Sunday, November 29, 2009

Tis the Season

The first hurdle of the end of the year holiday season is passed. The guests have returned home. A sizable portion of the leftovers has been eaten and we didn't have to resort to turkey pancakes. Black Friday has come and gone. I have managed to steer clear of the hordes that have descended on Michigan Avenue. The lights are lit on the Magnificent Mile. The big tree that looks like something out an impressionist painting with its blurred lights is in its place at the Hancock Center.

Larry the Doorman finally called one wrong when he assured me that we'd get a few flakes of snow before Thanksgiving. He still has a better average than the television weather geeks and Phil the Groundhog, however. The temperature is trending downward, though. Extended weather outlooks predict highs in the 30's and some wet snow later this week. Looking out the windows on the 14th floor, the green and red lights are signifying the Christmas season at Navy Pier and silently proclaiming, "Come! Celebrate the season! Spend money!" The skies have been an end of the year gray quite a lot recently. November ends and December begins this week.

I went to the grocery store to pick up cat food and cat litter and various assorted necessities of life today and the Christmas Carol Muzak was in full bloom. What this means is that now, not only do we have to worry about dropping those pounds we picked up while gorging ourselves at Thanksgiving, but we have to worry about what to buy for those nearest and dearest to us as Christmas presents. The pressure is on.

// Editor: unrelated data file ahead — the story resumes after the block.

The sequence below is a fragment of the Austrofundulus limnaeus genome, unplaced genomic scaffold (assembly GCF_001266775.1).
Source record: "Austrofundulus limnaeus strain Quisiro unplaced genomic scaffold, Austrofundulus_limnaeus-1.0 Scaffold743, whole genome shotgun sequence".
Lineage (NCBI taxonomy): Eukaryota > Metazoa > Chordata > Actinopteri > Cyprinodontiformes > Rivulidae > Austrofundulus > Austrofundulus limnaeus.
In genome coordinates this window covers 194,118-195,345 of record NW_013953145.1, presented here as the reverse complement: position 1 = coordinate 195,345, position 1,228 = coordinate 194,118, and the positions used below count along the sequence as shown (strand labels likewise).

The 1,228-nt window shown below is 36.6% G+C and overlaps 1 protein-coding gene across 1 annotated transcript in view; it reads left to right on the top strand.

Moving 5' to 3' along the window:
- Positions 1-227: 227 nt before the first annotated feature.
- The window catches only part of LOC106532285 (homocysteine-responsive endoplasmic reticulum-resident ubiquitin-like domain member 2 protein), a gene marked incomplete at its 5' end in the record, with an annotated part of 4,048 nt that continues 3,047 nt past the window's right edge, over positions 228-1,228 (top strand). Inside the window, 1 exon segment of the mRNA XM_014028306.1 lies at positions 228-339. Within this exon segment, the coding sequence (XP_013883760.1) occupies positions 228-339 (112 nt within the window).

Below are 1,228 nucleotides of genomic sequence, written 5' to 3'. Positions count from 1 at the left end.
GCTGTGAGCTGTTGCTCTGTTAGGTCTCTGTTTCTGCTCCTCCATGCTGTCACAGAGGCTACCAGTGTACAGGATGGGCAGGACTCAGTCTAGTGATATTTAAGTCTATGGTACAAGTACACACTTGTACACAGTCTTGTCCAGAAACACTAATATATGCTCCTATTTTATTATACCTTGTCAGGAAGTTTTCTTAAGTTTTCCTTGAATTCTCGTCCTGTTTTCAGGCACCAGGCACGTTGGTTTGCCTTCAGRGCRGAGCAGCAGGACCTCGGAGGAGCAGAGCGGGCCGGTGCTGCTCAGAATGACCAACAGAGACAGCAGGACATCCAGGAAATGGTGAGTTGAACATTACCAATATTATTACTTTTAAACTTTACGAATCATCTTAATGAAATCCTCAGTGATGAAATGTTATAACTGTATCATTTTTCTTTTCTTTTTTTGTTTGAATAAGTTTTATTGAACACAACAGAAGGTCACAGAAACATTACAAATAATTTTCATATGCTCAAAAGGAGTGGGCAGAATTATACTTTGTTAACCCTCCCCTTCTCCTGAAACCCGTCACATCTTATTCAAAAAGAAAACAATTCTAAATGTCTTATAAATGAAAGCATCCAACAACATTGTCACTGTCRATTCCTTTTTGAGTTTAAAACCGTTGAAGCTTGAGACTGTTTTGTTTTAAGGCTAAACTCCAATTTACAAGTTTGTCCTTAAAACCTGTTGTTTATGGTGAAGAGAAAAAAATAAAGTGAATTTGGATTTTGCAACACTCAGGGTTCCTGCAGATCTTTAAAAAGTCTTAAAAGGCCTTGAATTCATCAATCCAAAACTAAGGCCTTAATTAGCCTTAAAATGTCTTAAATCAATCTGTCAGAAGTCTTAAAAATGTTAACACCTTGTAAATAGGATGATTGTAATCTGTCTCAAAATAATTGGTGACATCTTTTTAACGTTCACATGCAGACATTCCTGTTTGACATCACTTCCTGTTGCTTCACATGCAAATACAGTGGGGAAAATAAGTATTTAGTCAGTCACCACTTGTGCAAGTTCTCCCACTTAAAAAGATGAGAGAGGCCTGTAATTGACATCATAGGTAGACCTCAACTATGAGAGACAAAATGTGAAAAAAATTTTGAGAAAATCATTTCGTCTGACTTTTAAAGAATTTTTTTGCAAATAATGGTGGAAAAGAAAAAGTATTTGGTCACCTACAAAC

In between Christmas parties and planning for those trips to be with families over the holidays, we have to agonize over what to buy so we don't look like people who don't really love their loved ones. How many times have I heard, "Oh you don't have to buy me anything, really." or "Let's just agree not to buy anything this year." Still, there are disappointed crestfallen faces on Christmas morning if some people get cool stuff and others do not. So not buying is out of the question.

Then there is the unspoken, "Is this present good enough?" This accompanies the agreement not to spend too much on presents. Did you get something that is equally as cool as what someone bought you? Is your present so far over the top that the other person will be embarrassed that they didn't get you anything nice? How do we reach an equilibrium where each person receives a gift that is neither too lame nor too nice, and everyone feels okay about what they got and what they gave?

These are the real traditions of Christmas in America. This is a country where the economy revolves around selling so much stuff during the last quarter of the year that most of the rest of the year sales can go flat and the economy still keeps chugging along. This is the real tradition that keeps us going back year after year buying stuff that we shouldn't have, stuff that we really don't need, but stuff that keeps the economy chugging along. Somehow it has wormed its way into our psyches and made itself a part of our collective neuroses.

For now I can divert my attention by the fact that the Bears are down to the Vikings 24-7 after the first half. Then, I must invevitably turn my attention the fact that Babs bought me an expensive and really cool leather coat for my birthday. Can't afford to give a really lame Christmas present this year. Wouldn't want it to look like I don't love her as much as she loves me. After all, I'm an American. Love=Money spent. It's a Christmas tradition.

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